People grieve in many different ways. Know that nothing is unusual.
I trained in the “Growth and Transition” workshops of Elizabeth Kübler-Ross, learning how to process events in life. She defined the seven stages of grief: shock, denial, bargaining, anger, guilt, sorrow and acceptance.
Many pet owners get stuck in denial and guilt, sometimes for years. Horse owners in particular seem prone to the guilt that comes from horses suddenly dying. Often times, these people will seek me out to talk to those animals on the other side. They cry and grieve during the conversation, and I keep an unlimited amount of Kleenex available. It doesn’t matter if the horse died six months ago or six years ago; if you do not process your grief it stays with you, like a lump in your throat. A few hours after a session, however, clients come back beaming: at peace and happy with the relationship, knowing their animal is in a great place.
1. It is okay to cry and show signs of grief. Deal with your grief honestly so you can move through it. I find that many people don’t connect with their emotions, because if they cry, they assume that the emotion becomes a bottomless pit. It isn’t. It does seem, however, that the only way to overcome the grief is to go through it. A pet loss is felt as deeply as the loss of a close family member, precisely because they are a close family member.
2. Don’t close yourself off. Connect with empathetic humans. Be kind to your self and avoid people who don’t understand. Talk about your pet with family and friends and enjoy your other animals. Look at the information on my website, AnnHoff.com, about grief.
3. Have a memorial service if you feel one would help. It can help you work through grief and will create an opportunity to allow everyone to share memories of how much they loved the pet. An important feature of any memorial service is that you are honoring your pet.
4. Let go of your pet’s essence. Who they are, in love and spirit, will always remain with you and in heaven they can be with you at the speed of thought. Honor them by allowing them to cross over and do not keep them earthbound. (If you plan on keeping your pet’s ashes, see the appendix for my ceremony for sending a pet on)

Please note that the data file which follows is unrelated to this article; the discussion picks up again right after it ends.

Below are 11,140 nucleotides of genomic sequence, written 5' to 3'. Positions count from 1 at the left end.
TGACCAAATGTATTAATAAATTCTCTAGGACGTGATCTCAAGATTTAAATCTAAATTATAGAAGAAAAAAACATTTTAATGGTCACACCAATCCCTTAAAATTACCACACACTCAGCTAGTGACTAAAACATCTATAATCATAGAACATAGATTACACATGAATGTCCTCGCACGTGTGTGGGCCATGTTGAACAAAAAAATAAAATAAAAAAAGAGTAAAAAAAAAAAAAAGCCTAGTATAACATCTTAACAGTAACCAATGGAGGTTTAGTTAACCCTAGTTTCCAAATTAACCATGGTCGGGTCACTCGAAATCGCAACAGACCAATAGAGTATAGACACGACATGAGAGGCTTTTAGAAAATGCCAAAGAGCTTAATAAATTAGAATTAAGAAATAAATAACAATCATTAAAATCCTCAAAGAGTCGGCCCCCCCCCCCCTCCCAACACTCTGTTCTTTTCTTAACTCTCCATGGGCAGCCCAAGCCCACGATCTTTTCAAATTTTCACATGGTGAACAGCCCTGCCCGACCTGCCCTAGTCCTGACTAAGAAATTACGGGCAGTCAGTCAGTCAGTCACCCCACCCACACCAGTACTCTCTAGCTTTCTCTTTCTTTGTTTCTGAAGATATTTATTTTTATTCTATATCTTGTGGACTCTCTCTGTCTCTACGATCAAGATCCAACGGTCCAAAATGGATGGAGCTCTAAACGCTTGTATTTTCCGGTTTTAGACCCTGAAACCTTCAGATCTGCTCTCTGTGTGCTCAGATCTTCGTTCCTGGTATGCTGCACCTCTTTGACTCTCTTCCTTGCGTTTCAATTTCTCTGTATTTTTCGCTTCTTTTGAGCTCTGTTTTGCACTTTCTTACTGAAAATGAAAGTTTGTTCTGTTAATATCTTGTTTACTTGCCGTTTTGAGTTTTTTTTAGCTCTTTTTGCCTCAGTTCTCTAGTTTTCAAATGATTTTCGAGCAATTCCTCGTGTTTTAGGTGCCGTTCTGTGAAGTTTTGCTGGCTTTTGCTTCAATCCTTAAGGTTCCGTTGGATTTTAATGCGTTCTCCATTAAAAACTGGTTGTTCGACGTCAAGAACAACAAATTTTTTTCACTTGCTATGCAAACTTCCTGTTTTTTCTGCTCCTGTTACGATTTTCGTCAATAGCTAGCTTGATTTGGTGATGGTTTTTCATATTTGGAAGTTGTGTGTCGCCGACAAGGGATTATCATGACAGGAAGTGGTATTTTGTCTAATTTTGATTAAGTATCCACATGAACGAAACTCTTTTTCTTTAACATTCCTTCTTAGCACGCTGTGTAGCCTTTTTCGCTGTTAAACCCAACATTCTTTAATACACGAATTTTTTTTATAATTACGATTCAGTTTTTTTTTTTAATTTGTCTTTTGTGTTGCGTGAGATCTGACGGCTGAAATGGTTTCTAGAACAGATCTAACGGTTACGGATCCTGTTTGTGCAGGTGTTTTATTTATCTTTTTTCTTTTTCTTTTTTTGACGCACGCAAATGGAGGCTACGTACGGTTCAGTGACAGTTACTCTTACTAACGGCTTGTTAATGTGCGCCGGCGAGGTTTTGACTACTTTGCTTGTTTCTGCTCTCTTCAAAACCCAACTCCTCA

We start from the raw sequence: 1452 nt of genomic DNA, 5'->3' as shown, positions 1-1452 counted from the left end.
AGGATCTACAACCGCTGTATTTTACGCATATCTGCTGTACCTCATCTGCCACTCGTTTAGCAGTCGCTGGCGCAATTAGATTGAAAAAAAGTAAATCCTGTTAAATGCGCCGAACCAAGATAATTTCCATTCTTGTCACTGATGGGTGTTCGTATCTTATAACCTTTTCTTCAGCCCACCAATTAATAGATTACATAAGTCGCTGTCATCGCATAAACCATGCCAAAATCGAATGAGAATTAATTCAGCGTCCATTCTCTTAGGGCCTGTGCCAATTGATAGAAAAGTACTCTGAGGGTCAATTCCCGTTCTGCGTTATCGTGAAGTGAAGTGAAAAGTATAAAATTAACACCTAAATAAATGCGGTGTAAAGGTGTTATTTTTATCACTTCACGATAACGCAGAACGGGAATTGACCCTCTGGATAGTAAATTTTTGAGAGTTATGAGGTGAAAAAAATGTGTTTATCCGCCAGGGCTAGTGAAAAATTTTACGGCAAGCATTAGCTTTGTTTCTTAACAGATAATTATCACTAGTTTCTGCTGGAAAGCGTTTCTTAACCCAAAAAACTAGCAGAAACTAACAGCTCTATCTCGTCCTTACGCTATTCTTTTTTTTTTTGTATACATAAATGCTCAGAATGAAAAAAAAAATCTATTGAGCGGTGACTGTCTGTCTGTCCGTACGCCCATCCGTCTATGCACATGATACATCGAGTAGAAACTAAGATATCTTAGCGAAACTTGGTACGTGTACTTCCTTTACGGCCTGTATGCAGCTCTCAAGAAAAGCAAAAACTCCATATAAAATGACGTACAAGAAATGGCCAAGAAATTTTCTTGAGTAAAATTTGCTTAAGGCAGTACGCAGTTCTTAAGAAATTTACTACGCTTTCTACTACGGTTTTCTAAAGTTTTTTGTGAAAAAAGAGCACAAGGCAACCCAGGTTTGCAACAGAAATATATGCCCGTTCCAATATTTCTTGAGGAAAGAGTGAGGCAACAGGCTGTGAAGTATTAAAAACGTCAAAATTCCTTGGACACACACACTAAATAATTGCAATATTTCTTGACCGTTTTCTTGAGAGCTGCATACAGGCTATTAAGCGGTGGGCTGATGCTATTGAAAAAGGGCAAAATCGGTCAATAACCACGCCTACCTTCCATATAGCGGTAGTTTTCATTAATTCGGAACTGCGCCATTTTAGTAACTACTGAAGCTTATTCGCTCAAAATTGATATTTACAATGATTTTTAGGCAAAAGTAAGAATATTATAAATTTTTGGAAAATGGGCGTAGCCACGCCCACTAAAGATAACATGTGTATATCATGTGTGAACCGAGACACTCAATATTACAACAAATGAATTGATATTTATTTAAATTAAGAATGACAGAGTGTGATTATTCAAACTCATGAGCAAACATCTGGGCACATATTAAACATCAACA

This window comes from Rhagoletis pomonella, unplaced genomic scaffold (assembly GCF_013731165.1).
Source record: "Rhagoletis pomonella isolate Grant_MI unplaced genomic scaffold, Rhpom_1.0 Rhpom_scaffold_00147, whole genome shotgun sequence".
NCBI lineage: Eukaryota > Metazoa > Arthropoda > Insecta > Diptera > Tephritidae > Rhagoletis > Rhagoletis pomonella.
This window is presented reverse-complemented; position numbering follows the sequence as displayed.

5. Decide if you want a physical memorial to your pet. This could be a tree, a flower garden, or a donation to an animal shelter that engraves their name on a plaque or brick. Remember, the shining star is the years you and your pet spent together.
6. If you need someone to talk to that isn’t close to the experience, call or email me firstname.lastname@example.org, AnnMarieHoff@aol.com .I can contact your pet on the other side, share how they currently feel and what their truth is about the experience.
7. Only you know when and if you feel comfortable getting another pet. If you let someone talk you into adopting an animal before you are ready, you may make crucial mistakes in picking a puppy or a rescue animal.
8. Grieve within your pack or herd. Other family pets can grieve so deeply that they stop eating and become lackluster. They may wander, looking for the pet that is not physically present. (My cat Speedy wandered for miles: meowing and looking for his passed brother.) The group is undergoing a major transition; make sure you spend plenty of time with them.
9. If someone besides you has lost a pet, meet him or her with tact, patience, and a willingness to listen rather than speak. It can be awkward dealing with another’s grief, but it is important to acknowledge their loss. If the person is upset about the circumstances of the pet’s passing or seems to be more upset than fits the situation, a gift of a session can be very healing and thoughtful.
Remember, there are always more animals to love and care for. I deeply love all my animals on the other side and yet, Gracie and Lucie have a new place in my heart. I also have the knowledge that I rescued them; to someone else they were throwaway dogs, while to me they are treasure. For all of us, this life together is a second chance.